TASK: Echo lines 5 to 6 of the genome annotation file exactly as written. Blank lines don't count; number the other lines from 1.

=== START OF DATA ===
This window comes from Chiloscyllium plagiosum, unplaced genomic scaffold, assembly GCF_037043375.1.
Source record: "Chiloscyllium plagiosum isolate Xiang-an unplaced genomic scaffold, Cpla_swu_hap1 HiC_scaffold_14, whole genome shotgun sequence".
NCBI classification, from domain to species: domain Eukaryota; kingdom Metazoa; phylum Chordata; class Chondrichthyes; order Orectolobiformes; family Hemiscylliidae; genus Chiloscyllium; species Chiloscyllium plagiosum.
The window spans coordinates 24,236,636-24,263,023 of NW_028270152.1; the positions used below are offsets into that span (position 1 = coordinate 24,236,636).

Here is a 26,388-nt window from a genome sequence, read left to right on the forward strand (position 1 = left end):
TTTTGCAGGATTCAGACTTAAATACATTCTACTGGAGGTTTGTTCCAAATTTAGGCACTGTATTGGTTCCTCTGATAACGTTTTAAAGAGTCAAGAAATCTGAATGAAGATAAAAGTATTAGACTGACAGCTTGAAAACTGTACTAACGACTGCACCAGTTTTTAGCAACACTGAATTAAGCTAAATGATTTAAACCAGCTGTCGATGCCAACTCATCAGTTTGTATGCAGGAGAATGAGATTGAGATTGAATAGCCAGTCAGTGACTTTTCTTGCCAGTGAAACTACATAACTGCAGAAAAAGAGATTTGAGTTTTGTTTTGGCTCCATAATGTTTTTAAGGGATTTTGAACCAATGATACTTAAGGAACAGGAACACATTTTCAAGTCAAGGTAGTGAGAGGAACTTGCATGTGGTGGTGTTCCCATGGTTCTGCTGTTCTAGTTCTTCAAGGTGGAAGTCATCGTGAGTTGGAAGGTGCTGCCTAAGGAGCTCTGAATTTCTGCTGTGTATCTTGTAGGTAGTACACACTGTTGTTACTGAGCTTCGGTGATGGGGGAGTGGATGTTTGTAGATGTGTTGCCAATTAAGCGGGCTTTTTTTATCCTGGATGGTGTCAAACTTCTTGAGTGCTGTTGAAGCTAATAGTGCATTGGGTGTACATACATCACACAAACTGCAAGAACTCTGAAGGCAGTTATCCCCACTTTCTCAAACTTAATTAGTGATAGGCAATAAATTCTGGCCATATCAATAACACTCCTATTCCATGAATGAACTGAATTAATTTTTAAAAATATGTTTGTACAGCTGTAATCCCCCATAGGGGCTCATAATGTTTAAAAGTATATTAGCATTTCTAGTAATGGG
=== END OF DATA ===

Here is a 26,388-nt window from a genome sequence, read left to right on the forward strand (position 1 = left end):
TTTTGCAGGATTCAGACTTAAATACATTCTACTGGAGGTTTGTTCCAAATTTAGGCACTGTATTGGTTCCTCTGATAACGTTTTAAAGAGTCAAGAAATCTGAATGAAGATAAAAGTATTAGACTGACAGCTTGAAAACTGTACTAACGACTGCACCAGTTTTTAGCAACACTGAATTAAGCTAAATGATTTAAACCAGCTGTCGATGCCAACTCATCAGTTTGTATGCAGGAGAATGAGATTGAGATTGAATAGCCAGTCAGTGACTTTTCTTGCCAGTGAAACTACATAACTGCAGAAAAAGAGATTTGAGTTTTGTTTTGGCTCCATAATGTTTTTAAGGGATTTTGAACCAATGATACTTAAGGAACAGGAACACATTTTCAAGTCAAGGTAGTGAGAGGAACTTGCATGTGGTGGTGTTCCCATGGTTCTGCTGTTCTAGTTCTTCAAGGTGGAAGTCATCGTGAGTTGGAAGGTGCTGCCTAAGGAGCTCTGAATTTCTGCTGTGTATCTTGTAGGTAGTACACACTGTTGTTACTGAGCTTCGGTGATGGGGGAGTGGATGTTTGTAGATGTGTTGCCAATTAAGCGGGCTTTTTTTATCCTGGATGGTGTCAAACTTCTTGAGTGCTGTTGAAGCTAATAGTGCATTGGGTGTACATACATCACACAAACTGCAAGAACTCTGAAGGCAGTTATCCCCACTTTCTCAAACTTAATTAGTGATAGGCAATAAATTCTGGCCATATCAATAACACTCCTATTCCATGAATGAACTGAATTAATTTTTAAAAATATGTTTGTACAGCTGTAATCCCCCATAGGGGCTCATAATGTTTAAAAGTATATTAGCATTTCTAGTAATGGG